In the coming weeks, LMU is hosting two additional programs that will continue to engage our interfaith community with varying perspectives through which to consider the influence of the KJV. A gospel concert with guided commentary will celebrate the lasting influence of the KJV in the music of the Black church, and a panel presentation between LMU Theological Studies faculty from varying Christian faiths considering the KJV into a Catholic context.

Jamie Hazlitt is the Outreach Librarian at the William H. Hannon Library at Loyola Marymount University.


Going Global

Dr. Scott Munger. Courtesy Pikes Peak Library District.

Dr. Scott Munger is culturally adventuresome Biblical translator who has overseen Bible translation work in some 40 languages around the world. That international experience helps provide a unique perspective on American religious, social, and political life. Scott is currently Vice President of Biblica, the producer of The Holy Bible: The New International Version. He and his family—wife, children, and grandchildren—now live in Colorado.

Here is an interview that Pikes Peak Library District, currently hosting the Manifold Greatness traveling exhibition,  recently conducted with Dr. Munger about Bible translation.

Question: How do you feel about the King James Version of the Bible? 
Answer: I treasure and revere it like I would a famous ancestor—but one who lived in a different age and time.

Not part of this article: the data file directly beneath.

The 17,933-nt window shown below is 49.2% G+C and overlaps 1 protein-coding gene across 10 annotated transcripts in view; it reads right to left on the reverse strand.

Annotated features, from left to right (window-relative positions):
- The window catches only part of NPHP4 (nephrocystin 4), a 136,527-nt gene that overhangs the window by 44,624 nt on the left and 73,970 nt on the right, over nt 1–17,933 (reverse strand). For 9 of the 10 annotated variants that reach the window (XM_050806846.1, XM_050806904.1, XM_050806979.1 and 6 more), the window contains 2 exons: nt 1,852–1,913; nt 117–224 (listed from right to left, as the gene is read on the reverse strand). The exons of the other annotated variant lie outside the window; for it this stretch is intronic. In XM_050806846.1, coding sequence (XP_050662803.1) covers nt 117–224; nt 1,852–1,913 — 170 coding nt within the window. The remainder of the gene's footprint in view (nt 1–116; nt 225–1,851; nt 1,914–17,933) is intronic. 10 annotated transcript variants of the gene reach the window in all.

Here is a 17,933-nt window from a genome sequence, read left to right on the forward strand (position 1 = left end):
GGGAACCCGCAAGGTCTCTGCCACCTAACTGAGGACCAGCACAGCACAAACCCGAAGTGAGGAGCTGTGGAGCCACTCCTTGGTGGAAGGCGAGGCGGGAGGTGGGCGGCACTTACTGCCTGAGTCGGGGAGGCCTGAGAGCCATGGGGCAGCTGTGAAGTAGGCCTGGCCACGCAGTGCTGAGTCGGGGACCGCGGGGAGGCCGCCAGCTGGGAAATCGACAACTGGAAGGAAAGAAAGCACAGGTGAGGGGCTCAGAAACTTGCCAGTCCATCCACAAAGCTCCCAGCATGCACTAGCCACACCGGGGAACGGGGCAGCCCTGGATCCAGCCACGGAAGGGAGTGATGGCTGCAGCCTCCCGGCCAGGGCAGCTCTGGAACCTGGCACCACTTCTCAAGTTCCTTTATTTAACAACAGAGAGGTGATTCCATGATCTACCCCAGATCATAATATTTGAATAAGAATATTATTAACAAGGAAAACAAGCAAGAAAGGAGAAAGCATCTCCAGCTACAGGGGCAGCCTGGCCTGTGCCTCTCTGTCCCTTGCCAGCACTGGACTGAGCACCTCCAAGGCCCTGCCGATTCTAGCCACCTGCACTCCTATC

Question: Biblica has created the NIV translation of the Hebrew Bible. How did the Biblica processes differ from the processes of King James Version translators’?
Answer:  The processes are remarkably similar. Both began with the call for a fresh translation, both were supported by dedicated people from various Christian denominations, and both were undertaken as a group project.

Question: Did that involve translating from the original languages of the Bible?
Answer: Yes, the KJV and the NIV are each done from the languages of the original biblical texts: Hebrew, Aramaic, and Greek. Likewise, translators of both versions considered history and tradition (e.g., the KJV relied a great deal upon the work of William Tyndale, killed in 1536), but they also considered present and future needs. And most important, the translators of the KJV and NIV tried to represent the Word of God in the language of their day, that is, with vocabulary and style that would speak to the hearts of their contemporaries.

Question: We know that 48 translators worked on the King James Bible of 1611.  How many translators did it take to come to the NIV version that Biblica publishes now?
Answer: The Committee on Bible Translation is an independent group of 15 scholars from many Christian denominations. The CBT determines the NIV text. But their work builds upon the efforts of over 100 original contributors. Unlike the KJV, the NIV is a “green” text. During the half century since its original conception, thousands of helpful suggestions from readers and scholars worldwide have made the NIV translation what it is today.

Question: What goals did the Biblica translators have while translating the Bible?